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Tuesday, March 11, 2008

Training Curriculum to Help Ukraine Create a More Inclusive Environment for HIV-Affected Families

Opening Mother and Child Centers to HIV-positive women and their children, ensuring those most at-risk have access to temporary housing and shelter

On February 25, 2008, Ukraine’s Order of State Social Service announced plans to officially adopt a new training curriculum as the official state training program for its Mother and Child Centers (MCCs).  The curriculum was developed in partnership with HealthRight International (formerly Doctors of the World-USA).
 
The MCCs, established by the Ukrainian government to address a tremendous gap in housing and support services available to homeless and at-risk mothers and their children, provide temporary shelter to homeless new mothers and their infants while social workers assist them to find permanent housing.  However, the MCCs have prohibited women with HIV from accessing these services, categorizing HIV as an infectious disease that threatens other residents.
 
HealthRight developed its MCC training curriculum in order to address misconceptions about HIV/AIDS and to reverse discriminatory practices against HIV-positive women, whose housing and support service needs are particularly acute. Since 2005, HealthRight has worked through its MAMA+ Project to build access to comprehensive services for HIV-affected women in Ukraine and to reduce high rates of child abandonment. By partnering with state social services to promote a tolerant and well-informed understanding of HIV/AIDS among staff, HealthRight aims to ensure state-sponsored housing and support services are inclusive of HIV-affected women and their families.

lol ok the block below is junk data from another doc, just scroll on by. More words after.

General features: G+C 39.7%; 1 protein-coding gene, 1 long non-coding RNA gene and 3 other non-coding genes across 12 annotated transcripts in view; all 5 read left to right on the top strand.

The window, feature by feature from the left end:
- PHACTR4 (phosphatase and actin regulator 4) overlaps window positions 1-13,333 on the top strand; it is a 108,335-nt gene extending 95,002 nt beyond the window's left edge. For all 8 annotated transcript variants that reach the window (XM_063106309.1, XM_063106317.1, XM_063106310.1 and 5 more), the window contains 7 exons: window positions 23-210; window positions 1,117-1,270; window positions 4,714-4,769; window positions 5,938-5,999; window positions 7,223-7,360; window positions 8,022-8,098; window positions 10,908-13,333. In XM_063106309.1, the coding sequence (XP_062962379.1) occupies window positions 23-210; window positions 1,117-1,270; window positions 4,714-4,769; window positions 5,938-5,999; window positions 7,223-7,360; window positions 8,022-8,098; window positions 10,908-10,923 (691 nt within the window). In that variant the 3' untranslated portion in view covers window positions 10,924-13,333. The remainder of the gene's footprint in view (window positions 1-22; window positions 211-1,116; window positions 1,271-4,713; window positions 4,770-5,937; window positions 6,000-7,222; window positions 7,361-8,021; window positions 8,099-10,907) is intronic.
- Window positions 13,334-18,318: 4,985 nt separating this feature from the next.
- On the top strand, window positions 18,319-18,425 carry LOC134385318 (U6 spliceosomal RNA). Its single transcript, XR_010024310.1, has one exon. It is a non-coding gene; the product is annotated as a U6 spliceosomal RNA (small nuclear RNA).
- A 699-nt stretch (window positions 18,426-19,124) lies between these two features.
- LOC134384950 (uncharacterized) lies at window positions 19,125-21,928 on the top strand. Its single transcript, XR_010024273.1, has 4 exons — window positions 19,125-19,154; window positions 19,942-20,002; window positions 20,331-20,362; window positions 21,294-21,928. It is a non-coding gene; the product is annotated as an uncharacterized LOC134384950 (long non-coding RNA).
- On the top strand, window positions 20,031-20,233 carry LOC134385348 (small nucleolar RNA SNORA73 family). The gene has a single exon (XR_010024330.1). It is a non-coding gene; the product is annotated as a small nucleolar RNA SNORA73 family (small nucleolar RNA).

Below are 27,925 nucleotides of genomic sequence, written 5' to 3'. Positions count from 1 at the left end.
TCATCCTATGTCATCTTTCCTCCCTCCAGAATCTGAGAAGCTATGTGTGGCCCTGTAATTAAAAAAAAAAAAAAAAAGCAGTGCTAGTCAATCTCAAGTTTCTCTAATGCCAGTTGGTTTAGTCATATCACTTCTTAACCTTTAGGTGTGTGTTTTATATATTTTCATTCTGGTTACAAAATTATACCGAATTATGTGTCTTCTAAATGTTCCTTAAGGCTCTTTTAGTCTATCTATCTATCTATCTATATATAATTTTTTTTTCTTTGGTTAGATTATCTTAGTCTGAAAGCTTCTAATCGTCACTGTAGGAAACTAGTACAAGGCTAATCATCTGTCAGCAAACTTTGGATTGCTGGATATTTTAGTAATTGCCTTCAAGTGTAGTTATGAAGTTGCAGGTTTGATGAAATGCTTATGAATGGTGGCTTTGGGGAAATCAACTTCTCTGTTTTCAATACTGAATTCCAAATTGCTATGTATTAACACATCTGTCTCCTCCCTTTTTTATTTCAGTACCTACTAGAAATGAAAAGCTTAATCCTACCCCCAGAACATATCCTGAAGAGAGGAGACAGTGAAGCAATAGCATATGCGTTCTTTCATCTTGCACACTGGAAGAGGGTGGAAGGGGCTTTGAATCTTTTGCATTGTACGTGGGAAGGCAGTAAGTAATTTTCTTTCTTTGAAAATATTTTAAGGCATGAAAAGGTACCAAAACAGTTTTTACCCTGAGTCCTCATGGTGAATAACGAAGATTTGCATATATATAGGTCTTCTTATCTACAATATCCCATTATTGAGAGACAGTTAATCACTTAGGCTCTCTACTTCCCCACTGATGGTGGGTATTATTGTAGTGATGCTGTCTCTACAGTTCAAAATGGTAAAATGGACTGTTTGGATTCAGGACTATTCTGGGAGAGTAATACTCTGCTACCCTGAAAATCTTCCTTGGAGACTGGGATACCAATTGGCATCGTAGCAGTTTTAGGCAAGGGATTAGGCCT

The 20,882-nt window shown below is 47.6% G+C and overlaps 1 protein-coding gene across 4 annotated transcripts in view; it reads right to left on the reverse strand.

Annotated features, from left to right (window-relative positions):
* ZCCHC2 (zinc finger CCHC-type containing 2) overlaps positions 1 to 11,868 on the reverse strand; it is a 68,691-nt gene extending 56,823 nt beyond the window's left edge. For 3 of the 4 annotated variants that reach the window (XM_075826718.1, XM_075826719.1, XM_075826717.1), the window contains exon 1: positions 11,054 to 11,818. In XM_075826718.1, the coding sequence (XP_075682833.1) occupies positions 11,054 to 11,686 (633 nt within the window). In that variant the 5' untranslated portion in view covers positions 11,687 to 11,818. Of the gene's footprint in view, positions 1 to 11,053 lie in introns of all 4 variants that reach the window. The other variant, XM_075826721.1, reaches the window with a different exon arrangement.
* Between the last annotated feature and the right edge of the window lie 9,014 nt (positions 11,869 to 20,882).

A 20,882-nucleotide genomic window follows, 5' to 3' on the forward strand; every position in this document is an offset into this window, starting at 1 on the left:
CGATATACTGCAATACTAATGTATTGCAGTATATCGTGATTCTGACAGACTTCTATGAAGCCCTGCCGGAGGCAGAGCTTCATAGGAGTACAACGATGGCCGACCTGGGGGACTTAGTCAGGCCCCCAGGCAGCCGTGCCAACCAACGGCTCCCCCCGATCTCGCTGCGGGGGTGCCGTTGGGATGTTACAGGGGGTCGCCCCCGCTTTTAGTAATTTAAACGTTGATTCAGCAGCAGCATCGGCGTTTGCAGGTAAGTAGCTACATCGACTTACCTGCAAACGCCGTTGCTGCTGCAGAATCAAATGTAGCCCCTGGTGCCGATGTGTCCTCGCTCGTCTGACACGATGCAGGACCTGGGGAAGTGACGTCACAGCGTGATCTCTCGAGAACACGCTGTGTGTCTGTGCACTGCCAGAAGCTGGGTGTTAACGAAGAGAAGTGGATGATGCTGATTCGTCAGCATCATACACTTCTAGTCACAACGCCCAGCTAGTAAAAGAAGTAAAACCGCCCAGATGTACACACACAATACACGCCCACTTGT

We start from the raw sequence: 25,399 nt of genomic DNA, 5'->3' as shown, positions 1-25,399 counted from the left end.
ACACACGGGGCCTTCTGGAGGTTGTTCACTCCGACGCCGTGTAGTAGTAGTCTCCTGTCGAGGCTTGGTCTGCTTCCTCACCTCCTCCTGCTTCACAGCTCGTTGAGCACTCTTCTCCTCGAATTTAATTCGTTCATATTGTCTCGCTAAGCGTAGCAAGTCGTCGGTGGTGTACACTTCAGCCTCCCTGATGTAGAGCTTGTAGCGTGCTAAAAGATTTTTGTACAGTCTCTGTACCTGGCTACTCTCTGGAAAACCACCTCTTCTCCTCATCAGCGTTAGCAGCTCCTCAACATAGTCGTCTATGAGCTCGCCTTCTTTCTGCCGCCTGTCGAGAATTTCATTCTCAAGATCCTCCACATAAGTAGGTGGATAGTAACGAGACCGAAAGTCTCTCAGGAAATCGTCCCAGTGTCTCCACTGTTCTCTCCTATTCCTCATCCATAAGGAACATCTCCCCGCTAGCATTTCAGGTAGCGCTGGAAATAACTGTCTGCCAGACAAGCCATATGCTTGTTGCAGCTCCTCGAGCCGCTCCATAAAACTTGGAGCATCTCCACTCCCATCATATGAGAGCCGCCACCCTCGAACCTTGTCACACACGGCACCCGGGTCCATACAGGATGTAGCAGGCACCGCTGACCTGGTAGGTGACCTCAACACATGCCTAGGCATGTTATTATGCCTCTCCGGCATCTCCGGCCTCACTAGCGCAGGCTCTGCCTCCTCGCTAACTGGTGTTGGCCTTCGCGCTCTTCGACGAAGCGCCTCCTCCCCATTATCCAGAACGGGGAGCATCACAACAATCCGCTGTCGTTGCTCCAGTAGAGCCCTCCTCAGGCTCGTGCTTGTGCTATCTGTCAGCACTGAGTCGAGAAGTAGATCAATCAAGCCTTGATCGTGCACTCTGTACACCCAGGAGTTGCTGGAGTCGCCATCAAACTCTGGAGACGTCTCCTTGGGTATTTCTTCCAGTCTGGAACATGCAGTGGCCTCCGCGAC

HealthRight has been active in Ukraine since 2005, building the capacity of the local health and social services systems to address the needs of HIV-affected women and families as well as street and at-risk children and youth. HealthRight’s MAMA+ Project and drop-in centers for street and at-risk children and youth fill gaps in services to traditionally marginalized populations. In 2007, HealthRight helped establish a precedent for the inclusion of HIV-affected women in state-provided social services by assisting the first three HIV-positive women to be admitted into state crisis centers that provide temporary shelter to women in need. 
 
The adoption of HealthRight’s MCC training program by the state marks another step forward in the fight to end discriminatory practices against those living with HIV/AIDS and to ensure that their right to health is recognized and promoted.